**A Editorial**

Let the stick lengths be $$$X, Y, Z$$$. The broken stick $$$X$$$ either forms two parallel sides or two perpendicular sides. In the first case, $$$X$$$ is even and $$$Y == Z$$$. In the second case, $$$X == Y+Z$$$. We try all choices of $$$X$$$.

**B Editorial**

Say we dislike $$$L$$$ songs — those $$$L$$$ songs must have unique ratings $$$q_i$$$ from $$$1$$$ to $$$L$$$. To minimize the sum of $$$|p_i - q_i|$$$, we should keep $$$q_i$$$ in the same order as $$$p_i$$$.

**C Editorial**

Optimal strategies can be described by $$$(x, k)$$$: decrease the lowest value by $$$x$$$, then set the largest $$$k$$$ values to the lowest value.

Let $$$M$$$ be the lowest value. For each $$$k = A[..i]$$$, let's find the least $$$x$$$ that we need. For $$$k = 0$$$, it is just $$$\max(0, \text{sum}(A) - K)$$$. For other $$$k$$$'s, we have the equation $$$(M-x) * (i+2) + \text{sum}(A[i+1 : -1]) \leq K$$$ which can be solved.

**D Editorial**

We try to classify all valid strings into disjoint sets to count them. Let $$$X_i$$$ be the set of all valid strings $$$t$$$ where $$$i$$$ is the last position where $$$s[i]$$$ and $$$t[i]$$$ differ. The answer is $$$1 + \sum_i X_i$$$.

To count $$$X_j$$$, let $$$i$$$ be the lowest index so that $$$s[i..j]$$$ contains $$$k$$$ ones. If this exists, then we either have $$$j-i$$$ spaces to fit $$$k$$$ or $$$k-1$$$ ones depending on the value of $$$s[j]$$$ (it must change).

**E Editorial**

First, $$$r_i = \sum_j s_{i,j} p_j$$$.

Now, observe $$$|x| = \max(x, -x)$$$, and $$$|x| + |y| = \max(x + y, x - y, -x + y, -x - y)$$$, etc. Using this idea, we can find the maximum surprise as the max over all $$$2^n$$$ possibilities of replacing $$$|x_i - r_i|$$$ with $$$x - r$$$ or $$$r - x$$$. This results in a sum of the form $$$c_0 + c_1 * p_1 + \cdots + c_n * p_n$$$, for which the best permutation can be chosen greedily (by the rearrangement inequality.)

**F Editorial**

Brute forcing small values, it seems we remove at most 3 values, so let's focus on removals.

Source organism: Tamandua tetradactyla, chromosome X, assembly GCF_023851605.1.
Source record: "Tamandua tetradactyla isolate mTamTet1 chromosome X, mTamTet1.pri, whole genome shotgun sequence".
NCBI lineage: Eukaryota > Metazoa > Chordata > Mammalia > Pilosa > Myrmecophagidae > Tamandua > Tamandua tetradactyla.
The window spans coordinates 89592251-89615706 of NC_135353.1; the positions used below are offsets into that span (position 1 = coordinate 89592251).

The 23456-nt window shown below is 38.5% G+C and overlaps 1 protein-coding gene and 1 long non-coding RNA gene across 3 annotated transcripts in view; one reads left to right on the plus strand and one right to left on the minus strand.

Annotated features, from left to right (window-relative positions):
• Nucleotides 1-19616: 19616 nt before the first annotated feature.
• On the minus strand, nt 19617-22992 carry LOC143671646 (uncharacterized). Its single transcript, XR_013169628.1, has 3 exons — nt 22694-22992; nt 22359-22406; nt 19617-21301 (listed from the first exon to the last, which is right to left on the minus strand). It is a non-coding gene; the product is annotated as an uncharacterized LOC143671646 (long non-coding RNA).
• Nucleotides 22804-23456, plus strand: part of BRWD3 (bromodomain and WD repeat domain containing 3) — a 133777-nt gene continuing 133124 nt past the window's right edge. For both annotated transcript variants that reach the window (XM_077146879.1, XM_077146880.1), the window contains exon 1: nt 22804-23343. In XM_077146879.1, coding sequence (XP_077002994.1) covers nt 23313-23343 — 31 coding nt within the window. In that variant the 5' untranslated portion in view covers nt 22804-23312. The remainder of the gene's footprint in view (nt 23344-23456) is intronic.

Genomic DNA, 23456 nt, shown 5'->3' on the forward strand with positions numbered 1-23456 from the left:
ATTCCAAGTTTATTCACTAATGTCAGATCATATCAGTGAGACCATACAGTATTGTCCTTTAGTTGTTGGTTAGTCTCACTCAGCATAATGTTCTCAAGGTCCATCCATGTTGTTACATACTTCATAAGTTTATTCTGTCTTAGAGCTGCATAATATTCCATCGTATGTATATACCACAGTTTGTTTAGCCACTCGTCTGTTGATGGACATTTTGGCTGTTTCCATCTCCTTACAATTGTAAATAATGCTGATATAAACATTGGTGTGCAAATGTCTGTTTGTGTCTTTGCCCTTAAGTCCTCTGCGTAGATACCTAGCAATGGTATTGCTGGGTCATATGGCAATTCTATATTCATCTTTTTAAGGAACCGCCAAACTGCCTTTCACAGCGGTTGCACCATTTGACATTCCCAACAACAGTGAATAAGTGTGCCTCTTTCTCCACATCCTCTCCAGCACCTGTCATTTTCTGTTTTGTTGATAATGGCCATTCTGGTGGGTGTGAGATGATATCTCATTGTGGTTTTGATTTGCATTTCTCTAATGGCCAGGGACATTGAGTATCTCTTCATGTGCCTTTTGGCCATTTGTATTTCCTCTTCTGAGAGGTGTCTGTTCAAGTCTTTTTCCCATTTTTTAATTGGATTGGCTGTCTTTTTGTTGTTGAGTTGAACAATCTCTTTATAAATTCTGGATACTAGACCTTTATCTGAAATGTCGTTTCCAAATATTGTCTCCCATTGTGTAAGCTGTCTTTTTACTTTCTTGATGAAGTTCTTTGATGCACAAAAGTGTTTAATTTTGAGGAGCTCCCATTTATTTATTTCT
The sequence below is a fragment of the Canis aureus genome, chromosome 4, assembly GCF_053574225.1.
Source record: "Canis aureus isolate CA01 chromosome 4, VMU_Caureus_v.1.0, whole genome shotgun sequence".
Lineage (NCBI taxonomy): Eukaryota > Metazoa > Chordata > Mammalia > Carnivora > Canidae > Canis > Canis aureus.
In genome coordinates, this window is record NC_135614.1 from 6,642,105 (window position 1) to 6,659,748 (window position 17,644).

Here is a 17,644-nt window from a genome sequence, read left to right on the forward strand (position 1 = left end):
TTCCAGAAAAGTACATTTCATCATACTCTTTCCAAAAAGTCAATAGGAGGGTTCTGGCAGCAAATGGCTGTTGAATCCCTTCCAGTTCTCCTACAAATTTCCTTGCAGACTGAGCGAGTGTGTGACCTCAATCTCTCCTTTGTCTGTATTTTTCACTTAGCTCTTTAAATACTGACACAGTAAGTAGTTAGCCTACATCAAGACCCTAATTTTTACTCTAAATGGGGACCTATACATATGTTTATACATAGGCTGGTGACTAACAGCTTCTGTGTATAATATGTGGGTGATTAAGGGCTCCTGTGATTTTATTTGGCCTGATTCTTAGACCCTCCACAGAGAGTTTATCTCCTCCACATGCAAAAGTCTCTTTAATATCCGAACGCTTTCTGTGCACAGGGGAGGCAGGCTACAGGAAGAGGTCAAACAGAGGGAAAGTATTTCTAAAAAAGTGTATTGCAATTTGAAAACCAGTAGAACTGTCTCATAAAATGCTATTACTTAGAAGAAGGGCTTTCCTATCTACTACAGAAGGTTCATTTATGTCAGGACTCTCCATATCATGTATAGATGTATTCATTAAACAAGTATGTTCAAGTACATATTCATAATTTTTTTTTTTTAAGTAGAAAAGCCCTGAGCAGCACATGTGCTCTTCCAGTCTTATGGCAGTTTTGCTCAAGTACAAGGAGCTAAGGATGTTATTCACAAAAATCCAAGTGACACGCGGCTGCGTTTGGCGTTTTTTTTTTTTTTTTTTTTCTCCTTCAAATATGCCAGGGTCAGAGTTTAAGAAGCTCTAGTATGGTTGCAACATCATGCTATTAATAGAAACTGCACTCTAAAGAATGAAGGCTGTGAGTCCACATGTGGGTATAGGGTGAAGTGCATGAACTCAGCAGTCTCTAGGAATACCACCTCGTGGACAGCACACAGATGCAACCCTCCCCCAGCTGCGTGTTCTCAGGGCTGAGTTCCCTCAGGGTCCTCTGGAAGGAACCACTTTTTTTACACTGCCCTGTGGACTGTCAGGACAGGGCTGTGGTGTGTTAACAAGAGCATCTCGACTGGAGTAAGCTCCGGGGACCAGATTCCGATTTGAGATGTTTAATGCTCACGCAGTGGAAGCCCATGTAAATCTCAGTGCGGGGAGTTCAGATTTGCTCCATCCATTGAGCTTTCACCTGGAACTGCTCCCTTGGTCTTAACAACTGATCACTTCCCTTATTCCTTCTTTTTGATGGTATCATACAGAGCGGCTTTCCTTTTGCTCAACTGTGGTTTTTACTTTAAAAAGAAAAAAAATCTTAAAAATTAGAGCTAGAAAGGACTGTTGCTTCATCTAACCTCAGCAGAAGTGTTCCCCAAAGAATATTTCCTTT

Represent every prime as a random bitmask $$$\text{mask}(P)$$$. Then with $$$\text{mask}(X * Y) = \text{mask}(X) \oplus \text{mask}(Y)$$$, we can check whether a number is probably a square with $$$\text{mask}(X) = 0$$$.

Now we can use this trivially to solve for any $$$n$$$ with $$$\leq 2$$$ removals. For the others, try removing $$$n$$$ then applying the procedure again — we can check that this works, so every answer has $$$\leq 3$$$ removals and we've found the optimal answer for all $$$n$$$.

For problem F, here's another proof that the answer is at least $$$n-3$$$:

SpoilerFor a number $$$x=\prod_{i} p_i^{\alpha_i}$$$, let $$$f(x) = \prod_i p_i^{\alpha_i \bmod 2}$$$. Then $$$x$$$ is a perfect square if and only if $$$f(x) = 1$$$.

Note that for any numbers $$$x,y$$$, we have $$$f(xy) = f(f(x)f(y))$$$, and furthermore, $$$f(x^2y) = f(y)$$$. It shows that $$$f(n! \cdot (n+1)!) = f((n!)^2 \cdot (n+1)) = f(n+1)$$$.

Assume that $$$n=2k$$$ is an even number. If we choose all the numbers from $$$[1,n]$$$, we will get $$$f(1! \cdot 2! \cdot \cdots \cdot (2k-1)! \cdot (2k)!) = f(2 \cdot 4 \cdot \dots \cdot (2k)) = f(2^k \cdot k!)$$$.

From the above, we can always find a solution of size at least $$$n-2$$$ for an even number of $$$n$$$. When $$$n=2k+1$$$ is an odd number, we can just ignore the number $$$n$$$, and follow the above construction. We ignored one number, and we threw at most $$$2$$$ numbers, so we can always find a set that contains at least $$$n-3$$$ numbers.

Thanks. I have thought F for a long time but I can't solve it. Thanks for your proof.

And I wonder that why you consider that $$$answer\ge n-3$$$. In another words, why do you think that the answer is so large like this?

Thanks in advance.

Write a brute force such as enumerating subsets and you will find it XD.